The analogy to BigPharma wasn't that it's really similar on its face, but just that we need to balance the benefits of vacancy control (people being able to afford housing) with the benefits of no vacancy control (profits, which both line the landlord's pockets and allows for nicer countertops and hardwood floors).

I don't find either of the latter two convincing of a reason for no rent control; these "improvements" remind me of useless amenity competition in college campuses that is one reason college prices are soaring. If a house needs new cabinets, an upgrade makes sense; if the landowner just wants to improve the aesthetics of the house so he can raise the rent and make more money, that's not necessarily a good thing.

And again, I don't support vacancy control simply because it's a bad solution when the real problem is supply.


I understand where you’re coming from, hopefully there will be a solution other than Prop 10 that can bring more of a balance going forward.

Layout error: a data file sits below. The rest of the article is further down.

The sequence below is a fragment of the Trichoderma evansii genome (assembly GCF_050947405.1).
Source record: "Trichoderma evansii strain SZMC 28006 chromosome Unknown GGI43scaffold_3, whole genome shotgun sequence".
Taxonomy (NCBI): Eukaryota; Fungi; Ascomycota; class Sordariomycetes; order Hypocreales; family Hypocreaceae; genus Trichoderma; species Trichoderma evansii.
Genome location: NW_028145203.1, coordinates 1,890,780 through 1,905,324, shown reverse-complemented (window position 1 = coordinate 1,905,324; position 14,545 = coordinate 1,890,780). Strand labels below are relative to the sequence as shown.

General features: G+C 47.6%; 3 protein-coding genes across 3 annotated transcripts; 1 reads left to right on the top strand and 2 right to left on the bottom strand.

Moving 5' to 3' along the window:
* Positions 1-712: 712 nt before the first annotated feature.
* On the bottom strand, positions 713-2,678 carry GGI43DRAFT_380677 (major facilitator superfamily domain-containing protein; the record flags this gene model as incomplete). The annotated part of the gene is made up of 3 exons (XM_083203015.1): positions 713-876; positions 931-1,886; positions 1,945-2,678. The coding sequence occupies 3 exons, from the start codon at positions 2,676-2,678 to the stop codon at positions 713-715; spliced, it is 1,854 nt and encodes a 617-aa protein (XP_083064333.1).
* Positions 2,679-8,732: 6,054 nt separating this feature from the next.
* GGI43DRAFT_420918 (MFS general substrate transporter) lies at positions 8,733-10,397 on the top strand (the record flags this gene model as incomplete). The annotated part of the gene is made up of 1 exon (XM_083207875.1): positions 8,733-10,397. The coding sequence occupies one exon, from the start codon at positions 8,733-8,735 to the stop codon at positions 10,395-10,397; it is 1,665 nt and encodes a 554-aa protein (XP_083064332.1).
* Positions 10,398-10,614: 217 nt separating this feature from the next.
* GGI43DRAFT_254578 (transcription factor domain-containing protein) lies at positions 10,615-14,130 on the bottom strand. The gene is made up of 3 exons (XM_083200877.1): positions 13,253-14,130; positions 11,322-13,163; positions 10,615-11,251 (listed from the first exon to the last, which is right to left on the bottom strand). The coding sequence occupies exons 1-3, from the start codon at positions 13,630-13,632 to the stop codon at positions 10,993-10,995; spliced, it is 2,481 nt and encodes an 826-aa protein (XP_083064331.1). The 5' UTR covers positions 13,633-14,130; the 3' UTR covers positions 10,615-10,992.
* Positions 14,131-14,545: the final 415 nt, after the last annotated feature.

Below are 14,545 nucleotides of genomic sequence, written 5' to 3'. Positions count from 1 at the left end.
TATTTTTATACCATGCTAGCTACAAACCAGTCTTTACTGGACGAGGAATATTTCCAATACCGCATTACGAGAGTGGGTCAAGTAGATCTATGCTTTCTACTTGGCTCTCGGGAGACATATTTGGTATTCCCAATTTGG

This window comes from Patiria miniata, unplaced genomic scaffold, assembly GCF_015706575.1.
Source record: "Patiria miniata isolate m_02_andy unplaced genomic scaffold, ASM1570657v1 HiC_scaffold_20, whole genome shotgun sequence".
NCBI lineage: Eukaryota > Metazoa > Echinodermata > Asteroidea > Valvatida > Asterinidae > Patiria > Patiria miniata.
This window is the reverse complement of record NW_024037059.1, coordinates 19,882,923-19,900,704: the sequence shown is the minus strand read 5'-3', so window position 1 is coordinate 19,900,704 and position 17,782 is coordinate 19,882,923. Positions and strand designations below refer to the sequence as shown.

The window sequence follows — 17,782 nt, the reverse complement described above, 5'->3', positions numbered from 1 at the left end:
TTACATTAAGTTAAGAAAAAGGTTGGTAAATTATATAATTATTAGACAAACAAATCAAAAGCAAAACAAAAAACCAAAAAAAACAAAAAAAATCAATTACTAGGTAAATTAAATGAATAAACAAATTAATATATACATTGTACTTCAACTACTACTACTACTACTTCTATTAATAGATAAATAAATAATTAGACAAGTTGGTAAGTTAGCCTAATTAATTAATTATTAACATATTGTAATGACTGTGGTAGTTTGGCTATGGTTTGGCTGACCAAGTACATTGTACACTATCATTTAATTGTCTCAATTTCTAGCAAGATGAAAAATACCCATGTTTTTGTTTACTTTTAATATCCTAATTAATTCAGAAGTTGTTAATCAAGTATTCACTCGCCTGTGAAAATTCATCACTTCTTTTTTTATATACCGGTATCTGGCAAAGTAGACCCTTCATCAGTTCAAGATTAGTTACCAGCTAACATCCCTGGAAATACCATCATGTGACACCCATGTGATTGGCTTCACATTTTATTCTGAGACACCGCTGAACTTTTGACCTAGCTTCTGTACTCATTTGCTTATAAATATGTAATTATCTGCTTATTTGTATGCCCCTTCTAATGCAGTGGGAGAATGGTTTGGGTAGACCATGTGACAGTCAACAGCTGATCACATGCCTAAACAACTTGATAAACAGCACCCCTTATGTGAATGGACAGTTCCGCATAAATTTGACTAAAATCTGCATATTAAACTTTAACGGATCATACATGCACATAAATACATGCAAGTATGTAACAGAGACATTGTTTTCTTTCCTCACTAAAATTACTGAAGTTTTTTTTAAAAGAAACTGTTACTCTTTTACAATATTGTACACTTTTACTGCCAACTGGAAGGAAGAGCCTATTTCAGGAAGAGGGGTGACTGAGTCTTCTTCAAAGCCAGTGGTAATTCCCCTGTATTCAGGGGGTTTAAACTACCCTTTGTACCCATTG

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PostPosted: Wed Oct 10, 2018 6:34 am    Post subject:

tox wrote:
venturalakersfan wrote:

But pensions are the issue. They were promised and are owed, but who should pay? Prop 30 payed billions but unlike the promise, not a cent went to our schools. It was an obvious fraud. California used to be top 10 in education, now they are 47th. We paid the highest gas taxes in the country and we have some of the worst roads in the country. A big part of that is a large population, and another problem is in spending. Billions of dollars in transportation funds have gone to develop a hypothetical bullet train. Where has that money gone? To consultants and special interest groups favored by the administration. I grew up having to deal with the Daleys and corrupt Chicago machine, this is no different. Our gas taxes prior to the recent government shake down were more than fair, the government’s inability to appropriate them shouldn’t be passed on to us.

Like you said, pensions are owed. They have to be paid. If you are going to raise $X for them because you are legally obligated to fulfill those pensions, I'd rather it be $X from the externality-correcting gas tax than $X more from income tax.